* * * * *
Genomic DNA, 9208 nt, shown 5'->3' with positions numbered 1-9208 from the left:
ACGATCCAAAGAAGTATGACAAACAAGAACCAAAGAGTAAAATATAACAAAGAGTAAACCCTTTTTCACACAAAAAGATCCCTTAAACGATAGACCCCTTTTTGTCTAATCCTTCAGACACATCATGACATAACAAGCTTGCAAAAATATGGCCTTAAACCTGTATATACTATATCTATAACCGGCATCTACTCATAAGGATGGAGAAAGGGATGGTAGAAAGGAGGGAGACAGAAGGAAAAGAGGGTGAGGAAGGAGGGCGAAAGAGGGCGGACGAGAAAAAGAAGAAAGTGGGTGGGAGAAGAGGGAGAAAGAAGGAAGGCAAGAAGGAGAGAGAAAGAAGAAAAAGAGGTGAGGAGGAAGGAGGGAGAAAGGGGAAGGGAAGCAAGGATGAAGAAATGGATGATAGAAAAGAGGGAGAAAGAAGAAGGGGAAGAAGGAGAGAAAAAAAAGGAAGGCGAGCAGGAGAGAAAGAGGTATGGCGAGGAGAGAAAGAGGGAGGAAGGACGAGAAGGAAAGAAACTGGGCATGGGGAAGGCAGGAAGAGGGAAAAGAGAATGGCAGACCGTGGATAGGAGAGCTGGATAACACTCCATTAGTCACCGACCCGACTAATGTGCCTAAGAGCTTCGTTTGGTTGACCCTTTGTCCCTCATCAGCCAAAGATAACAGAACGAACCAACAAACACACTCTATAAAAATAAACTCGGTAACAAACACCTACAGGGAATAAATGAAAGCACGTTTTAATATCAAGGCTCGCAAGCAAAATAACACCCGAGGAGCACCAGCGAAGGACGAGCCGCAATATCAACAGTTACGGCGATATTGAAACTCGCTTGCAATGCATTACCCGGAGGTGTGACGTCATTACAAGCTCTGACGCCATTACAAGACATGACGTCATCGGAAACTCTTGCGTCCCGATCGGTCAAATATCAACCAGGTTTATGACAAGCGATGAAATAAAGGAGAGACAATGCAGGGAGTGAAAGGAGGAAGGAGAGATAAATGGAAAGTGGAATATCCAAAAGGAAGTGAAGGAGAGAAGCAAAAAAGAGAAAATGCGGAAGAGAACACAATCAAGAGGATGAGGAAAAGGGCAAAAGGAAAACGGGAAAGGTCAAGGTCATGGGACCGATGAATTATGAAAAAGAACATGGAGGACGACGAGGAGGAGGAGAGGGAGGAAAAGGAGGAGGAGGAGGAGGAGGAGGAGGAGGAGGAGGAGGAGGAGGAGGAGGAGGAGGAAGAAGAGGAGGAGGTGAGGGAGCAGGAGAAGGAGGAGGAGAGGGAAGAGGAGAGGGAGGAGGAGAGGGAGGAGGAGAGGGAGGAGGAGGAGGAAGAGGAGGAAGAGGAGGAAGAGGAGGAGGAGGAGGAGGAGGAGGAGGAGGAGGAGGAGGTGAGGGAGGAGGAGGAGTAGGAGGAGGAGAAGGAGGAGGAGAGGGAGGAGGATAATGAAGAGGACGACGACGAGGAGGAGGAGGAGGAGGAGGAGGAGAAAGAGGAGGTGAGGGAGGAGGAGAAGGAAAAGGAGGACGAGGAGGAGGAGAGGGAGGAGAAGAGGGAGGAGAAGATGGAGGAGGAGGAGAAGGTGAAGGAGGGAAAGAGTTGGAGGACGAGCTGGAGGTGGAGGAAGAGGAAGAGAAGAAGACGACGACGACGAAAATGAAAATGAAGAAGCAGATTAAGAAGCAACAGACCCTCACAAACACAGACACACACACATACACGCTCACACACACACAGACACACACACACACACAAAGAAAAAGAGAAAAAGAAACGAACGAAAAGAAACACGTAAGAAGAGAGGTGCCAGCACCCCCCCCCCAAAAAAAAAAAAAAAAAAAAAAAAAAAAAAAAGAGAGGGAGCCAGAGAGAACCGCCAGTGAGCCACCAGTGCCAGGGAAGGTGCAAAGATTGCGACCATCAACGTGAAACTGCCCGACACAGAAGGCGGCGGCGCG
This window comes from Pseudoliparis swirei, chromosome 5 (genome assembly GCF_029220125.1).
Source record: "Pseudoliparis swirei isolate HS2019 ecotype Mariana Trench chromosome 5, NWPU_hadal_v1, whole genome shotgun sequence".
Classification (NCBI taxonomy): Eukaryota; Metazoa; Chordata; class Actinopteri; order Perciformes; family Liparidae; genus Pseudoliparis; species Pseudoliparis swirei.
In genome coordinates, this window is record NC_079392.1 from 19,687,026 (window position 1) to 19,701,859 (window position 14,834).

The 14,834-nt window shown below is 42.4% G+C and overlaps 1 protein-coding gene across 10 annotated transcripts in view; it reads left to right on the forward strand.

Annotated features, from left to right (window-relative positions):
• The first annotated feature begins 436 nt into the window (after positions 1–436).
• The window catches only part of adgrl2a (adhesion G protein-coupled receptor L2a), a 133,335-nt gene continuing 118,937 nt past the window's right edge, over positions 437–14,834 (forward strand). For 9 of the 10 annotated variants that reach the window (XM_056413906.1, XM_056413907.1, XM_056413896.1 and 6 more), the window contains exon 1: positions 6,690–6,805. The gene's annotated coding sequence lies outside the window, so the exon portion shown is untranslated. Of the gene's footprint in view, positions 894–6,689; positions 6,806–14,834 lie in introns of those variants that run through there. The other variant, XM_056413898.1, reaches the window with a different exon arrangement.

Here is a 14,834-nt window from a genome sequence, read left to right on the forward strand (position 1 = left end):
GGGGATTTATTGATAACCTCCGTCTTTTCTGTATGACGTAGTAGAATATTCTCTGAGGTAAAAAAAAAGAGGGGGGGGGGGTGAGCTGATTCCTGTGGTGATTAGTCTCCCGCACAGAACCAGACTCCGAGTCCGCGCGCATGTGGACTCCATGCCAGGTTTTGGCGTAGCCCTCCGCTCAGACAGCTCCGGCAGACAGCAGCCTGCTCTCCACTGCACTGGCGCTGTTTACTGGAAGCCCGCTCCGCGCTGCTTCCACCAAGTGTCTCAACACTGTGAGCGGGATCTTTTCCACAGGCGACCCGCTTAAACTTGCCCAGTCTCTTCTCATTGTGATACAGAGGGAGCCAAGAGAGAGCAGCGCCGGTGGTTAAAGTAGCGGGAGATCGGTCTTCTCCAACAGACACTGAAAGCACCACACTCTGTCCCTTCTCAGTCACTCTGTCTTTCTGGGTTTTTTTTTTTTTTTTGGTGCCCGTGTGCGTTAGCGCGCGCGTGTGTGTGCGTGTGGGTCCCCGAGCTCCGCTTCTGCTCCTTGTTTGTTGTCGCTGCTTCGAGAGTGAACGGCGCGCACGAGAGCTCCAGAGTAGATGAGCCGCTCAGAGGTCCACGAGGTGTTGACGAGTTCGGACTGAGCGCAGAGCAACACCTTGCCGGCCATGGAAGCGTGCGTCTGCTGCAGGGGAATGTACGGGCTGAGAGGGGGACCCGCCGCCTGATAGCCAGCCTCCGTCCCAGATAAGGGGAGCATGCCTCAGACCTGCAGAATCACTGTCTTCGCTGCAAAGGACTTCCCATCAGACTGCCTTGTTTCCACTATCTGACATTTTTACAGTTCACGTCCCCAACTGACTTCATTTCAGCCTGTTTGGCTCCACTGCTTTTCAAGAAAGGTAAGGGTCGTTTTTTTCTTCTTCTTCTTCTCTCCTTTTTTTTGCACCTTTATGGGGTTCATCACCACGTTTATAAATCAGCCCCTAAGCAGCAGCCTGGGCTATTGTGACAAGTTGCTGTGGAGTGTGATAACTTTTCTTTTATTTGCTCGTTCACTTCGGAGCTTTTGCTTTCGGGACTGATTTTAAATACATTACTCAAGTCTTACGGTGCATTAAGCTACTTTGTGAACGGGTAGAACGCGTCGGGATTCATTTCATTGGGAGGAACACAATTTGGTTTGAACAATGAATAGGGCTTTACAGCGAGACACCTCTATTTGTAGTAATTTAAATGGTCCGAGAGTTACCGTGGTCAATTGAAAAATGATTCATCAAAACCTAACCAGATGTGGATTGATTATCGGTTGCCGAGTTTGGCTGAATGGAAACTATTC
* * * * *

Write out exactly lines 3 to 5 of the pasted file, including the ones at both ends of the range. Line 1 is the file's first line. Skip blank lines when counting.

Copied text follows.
This window comes from Pseudoliparis swirei, chromosome 5 (genome assembly GCF_029220125.1).
Source record: "Pseudoliparis swirei isolate HS2019 ecotype Mariana Trench chromosome 5, NWPU_hadal_v1, whole genome shotgun sequence".
Classification (NCBI taxonomy): Eukaryota; Metazoa; Chordata; class Actinopteri; order Perciformes; family Liparidae; genus Pseudoliparis; species Pseudoliparis swirei.